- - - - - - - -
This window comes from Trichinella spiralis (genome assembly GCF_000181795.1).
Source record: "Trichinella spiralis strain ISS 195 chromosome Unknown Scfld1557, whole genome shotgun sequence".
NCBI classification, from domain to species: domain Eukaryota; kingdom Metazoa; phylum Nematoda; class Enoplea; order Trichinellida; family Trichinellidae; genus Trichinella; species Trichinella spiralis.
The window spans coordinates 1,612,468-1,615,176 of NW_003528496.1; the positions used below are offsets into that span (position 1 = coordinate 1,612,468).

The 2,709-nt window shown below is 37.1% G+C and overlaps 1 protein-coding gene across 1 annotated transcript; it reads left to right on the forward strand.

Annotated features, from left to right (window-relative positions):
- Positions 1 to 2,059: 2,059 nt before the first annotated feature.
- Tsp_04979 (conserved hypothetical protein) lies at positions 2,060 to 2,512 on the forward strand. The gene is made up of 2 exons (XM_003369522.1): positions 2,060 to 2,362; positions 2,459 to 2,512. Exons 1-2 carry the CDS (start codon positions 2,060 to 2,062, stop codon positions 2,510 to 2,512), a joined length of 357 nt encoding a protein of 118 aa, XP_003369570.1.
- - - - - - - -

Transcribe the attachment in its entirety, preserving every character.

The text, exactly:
This window comes from Trichinella spiralis (genome assembly GCF_000181795.1).
Source record: "Trichinella spiralis strain ISS 195 chromosome Unknown Scfld1557, whole genome shotgun sequence".
NCBI classification, from domain to species: domain Eukaryota; kingdom Metazoa; phylum Nematoda; class Enoplea; order Trichinellida; family Trichinellidae; genus Trichinella; species Trichinella spiralis.
The window spans coordinates 1,612,468-1,615,176 of NW_003528496.1; the positions used below are offsets into that span (position 1 = coordinate 1,612,468).

The 2,709-nt window shown below is 37.1% G+C and overlaps 1 protein-coding gene across 1 annotated transcript; it reads left to right on the forward strand.

Annotated features, from left to right (window-relative positions):
- Positions 1 to 2,059: 2,059 nt before the first annotated feature.
- Tsp_04979 (conserved hypothetical protein) lies at positions 2,060 to 2,512 on the forward strand. The gene is made up of 2 exons (XM_003369522.1): positions 2,060 to 2,362; positions 2,459 to 2,512. Exons 1-2 carry the CDS (start codon positions 2,060 to 2,062, stop codon positions 2,510 to 2,512), a joined length of 357 nt encoding a protein of 118 aa, XP_003369570.1.